Happy 100th Birthday

Today is the 100th birthday of the Girl Scouts. As a former Girl Scout and a friend of several former employees, I couldn’t let this opportunity pass me by to share another delicious recipe that uses Girl Scout cookies.

It’s funny because when I think about politics, I think back to being a Girl Scout. In 1988, I was a 5th grader at Wisner Elementary School and a fourth year scout. For Girl Scouts, we decided to help clean-up our community after the election by helping remove political signs. But I also remember our school setting up a mock Presidential election. I recall lots of kids having some very distinct opinions about who they thought should be President. I’m pretty sure those kids were just spewing whatever their parents were saying at home. It’s interesting because I don’t really recall my parents discussing politics.

I know it was the first election I started asking my own family about who they were voting for and why. My dad always went to vote after he closed the station. I’m pretty sure he allowed me to tag along with him to the City Auditorium when he went to vote that year. My Grandma Fletcher told me how women gained the right to vote when her mother was just 10 years old. Grandma Kingston made a point of voting in every election because she knew recognized the importance of this powerful right to have her voice heard. And for many year’s, my Grandma Fletcher served an election poll worker (an opportunity I had to do for my country in 2010).

Like political elections, Girl Scouts opens up the world to all sorts of possibilities for girls. Remember that the next time a Daisy, Brownie, Girl Scout, or Cadets ask you to order cookies.

Lemon Crunch Cheesecakes with Caramel Apple Topping (source – some Girl Scout Council website)

8 Lemonades Girl Scout Cookies (5 crushed and 3 broken into small pieces)
4 tsp. melted butter
1 pkg. (8 oz.) cream cheese, softened
1/4 c. sugar
1/4 tsp. vanilla extract
1 egg
1 c. finely chopped apple
1/3 c. caramel flavored topping

Preheat oven to 350 degrees. Place 6 baking cups in a muffin tin. Combine crushed cookies and butter. Press in bottom of muffin cups. Beat cream cheese, sugar, egg, and vanilla using an electric mixer. Stir in cookie pieces. Spoon batter onto crust. Bake for 20 minutes or until centers are almost set. Cool. Refrigerate for 2 hours or overnight. Just before serving, remove cheesecakes from muffin wrappers. Top each with chopped apple and drizzle with caramel topping. Serve immediately.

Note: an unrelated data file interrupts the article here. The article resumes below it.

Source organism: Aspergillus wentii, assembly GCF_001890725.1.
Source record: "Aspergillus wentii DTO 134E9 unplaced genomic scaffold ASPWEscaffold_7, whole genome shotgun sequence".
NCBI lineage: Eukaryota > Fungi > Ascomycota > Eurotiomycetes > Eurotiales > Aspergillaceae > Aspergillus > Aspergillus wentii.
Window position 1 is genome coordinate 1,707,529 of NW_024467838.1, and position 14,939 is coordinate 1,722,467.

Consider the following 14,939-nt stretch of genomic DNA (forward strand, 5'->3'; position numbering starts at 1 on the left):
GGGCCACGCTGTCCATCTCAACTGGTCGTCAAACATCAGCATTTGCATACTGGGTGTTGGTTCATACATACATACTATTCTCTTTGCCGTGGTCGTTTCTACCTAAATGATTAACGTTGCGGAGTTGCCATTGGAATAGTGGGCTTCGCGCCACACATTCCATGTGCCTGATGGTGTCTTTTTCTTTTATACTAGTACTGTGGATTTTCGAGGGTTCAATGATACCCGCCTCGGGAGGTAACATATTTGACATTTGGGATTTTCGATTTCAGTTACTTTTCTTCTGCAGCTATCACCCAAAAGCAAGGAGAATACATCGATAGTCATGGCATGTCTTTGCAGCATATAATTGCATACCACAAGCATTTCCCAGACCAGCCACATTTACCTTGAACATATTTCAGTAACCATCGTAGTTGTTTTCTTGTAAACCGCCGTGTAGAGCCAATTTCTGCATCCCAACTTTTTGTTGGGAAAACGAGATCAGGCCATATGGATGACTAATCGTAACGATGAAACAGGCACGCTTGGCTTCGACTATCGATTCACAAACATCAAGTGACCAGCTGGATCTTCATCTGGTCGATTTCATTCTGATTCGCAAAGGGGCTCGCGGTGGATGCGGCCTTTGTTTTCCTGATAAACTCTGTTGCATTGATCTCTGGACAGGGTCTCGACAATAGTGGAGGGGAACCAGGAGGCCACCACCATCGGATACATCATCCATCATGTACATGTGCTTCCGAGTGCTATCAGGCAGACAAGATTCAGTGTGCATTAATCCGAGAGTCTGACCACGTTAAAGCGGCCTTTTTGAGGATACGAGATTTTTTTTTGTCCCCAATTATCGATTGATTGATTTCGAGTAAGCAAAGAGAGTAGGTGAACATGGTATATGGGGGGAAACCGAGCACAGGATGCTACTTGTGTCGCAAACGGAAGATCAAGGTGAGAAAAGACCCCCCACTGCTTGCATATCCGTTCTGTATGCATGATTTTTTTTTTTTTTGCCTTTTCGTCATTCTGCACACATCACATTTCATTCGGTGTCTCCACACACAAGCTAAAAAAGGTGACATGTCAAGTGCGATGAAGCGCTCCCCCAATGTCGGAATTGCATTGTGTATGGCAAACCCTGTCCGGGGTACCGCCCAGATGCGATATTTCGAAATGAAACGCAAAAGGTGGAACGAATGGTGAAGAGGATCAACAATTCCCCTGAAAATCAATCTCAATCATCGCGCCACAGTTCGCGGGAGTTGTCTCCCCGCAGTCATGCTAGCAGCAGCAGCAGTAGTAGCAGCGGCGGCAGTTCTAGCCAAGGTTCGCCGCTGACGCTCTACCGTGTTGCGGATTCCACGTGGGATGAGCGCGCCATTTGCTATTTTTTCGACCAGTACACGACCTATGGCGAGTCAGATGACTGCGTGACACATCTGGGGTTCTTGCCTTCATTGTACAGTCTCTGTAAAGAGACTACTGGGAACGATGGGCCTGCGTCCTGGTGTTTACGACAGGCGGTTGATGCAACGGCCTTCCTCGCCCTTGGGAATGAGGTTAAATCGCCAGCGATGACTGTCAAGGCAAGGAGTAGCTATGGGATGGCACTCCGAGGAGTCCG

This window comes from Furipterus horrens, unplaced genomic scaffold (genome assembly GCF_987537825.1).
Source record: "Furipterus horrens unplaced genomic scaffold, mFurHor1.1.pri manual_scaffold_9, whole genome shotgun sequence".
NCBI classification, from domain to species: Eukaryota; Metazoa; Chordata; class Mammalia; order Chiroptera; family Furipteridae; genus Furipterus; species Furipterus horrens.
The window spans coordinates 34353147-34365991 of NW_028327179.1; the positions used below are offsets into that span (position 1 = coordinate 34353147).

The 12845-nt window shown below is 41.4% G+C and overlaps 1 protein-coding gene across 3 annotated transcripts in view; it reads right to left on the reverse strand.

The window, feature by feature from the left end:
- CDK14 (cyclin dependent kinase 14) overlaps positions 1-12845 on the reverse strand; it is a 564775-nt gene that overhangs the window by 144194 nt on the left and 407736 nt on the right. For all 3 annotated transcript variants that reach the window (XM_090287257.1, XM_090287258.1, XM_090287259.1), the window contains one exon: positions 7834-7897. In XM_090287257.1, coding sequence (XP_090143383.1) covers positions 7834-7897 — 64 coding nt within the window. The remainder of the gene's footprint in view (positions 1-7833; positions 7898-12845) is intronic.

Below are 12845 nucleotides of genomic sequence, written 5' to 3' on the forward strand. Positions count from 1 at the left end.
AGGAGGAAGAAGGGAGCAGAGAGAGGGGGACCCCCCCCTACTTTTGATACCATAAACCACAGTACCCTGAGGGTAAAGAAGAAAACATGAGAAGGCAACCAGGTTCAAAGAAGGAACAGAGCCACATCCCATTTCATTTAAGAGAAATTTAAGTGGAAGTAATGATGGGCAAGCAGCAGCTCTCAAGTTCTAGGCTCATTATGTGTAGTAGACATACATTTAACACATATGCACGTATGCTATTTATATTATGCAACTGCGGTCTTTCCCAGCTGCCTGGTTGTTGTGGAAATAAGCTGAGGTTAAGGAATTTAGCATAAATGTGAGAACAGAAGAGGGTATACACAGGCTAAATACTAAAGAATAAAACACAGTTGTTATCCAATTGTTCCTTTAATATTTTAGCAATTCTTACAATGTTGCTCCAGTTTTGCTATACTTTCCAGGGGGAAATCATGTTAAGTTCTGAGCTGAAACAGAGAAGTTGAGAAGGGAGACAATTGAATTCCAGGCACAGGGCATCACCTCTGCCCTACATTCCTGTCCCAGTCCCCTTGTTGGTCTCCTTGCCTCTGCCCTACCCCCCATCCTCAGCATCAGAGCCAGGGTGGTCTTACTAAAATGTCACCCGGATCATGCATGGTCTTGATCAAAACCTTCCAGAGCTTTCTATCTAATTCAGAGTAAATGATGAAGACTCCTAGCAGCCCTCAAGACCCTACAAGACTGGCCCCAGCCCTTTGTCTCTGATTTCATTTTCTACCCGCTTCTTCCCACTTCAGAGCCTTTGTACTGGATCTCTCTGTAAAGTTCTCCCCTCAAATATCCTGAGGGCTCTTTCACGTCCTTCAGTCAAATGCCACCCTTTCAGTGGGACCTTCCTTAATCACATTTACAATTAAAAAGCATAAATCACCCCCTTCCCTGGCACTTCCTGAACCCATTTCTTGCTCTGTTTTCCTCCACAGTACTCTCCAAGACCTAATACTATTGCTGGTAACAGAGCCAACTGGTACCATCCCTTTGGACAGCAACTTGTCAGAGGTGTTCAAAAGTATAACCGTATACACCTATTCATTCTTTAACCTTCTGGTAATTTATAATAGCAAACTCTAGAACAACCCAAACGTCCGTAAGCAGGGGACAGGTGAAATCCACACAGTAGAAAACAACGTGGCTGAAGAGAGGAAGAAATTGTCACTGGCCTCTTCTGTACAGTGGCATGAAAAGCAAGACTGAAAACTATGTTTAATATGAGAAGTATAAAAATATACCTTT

Food and Faith

I’m from Nebraska, home to a lot of practicing Catholics. Although I am not personally one (I grew up Methodist), half my family is Catholic. About a half dozen even went to Catholic schools. This time of year, that means many people I know will be eating fish or non-meat dishes on Friday. Probably every small town in Nebraska has a fish fry on Friday nights during lent. It may be at the Knights of Columbus Hall or your local VFW/American Legion. Chances are if you are in Norfolk, my uncle Jerry will probably be serving you.

As a kid, I remember spending a lot of time with my Grandma Fletcher. I always used to love to ride up to Wayne with my mother when she went to work so I could go hang out with Grandma Fletcher. My Grandmother became Catholic the year I was born (this is also the same year my Grandpa Fletcher gave up smoking). She grew up Methodist and raised her family in the church. Her mother, my Great Grandma Kingston, was a devote Methodist. Until her family took the keys to her car away from her, Grandma Kingston drove to church every Sunday. And even in the Wayne Care Center, Grandma Kingston watched her church live on local television. I’ll never forget as a child when Father Jim was at my Grandma and Grandpa Fletcher’s house. My Great Grandma introduced herself by saying, “Hello, my name is Ella. I am Shirley’s mother. I’m a good Methodist.” Father Jim responded by saying, “I’ve never met a bad one.” Oh loved Father Jim, he made you want to be Catholic.

My Grandma Fletcher was very involved in her church. My grandma did everything from attending daily Mass to hosting Bible study at her house to taking communion to the homebound. One of the coolest things Grandma Fletcher did though was made baptismal bibs with the names of each child baptized and the date as a keepsake for their families.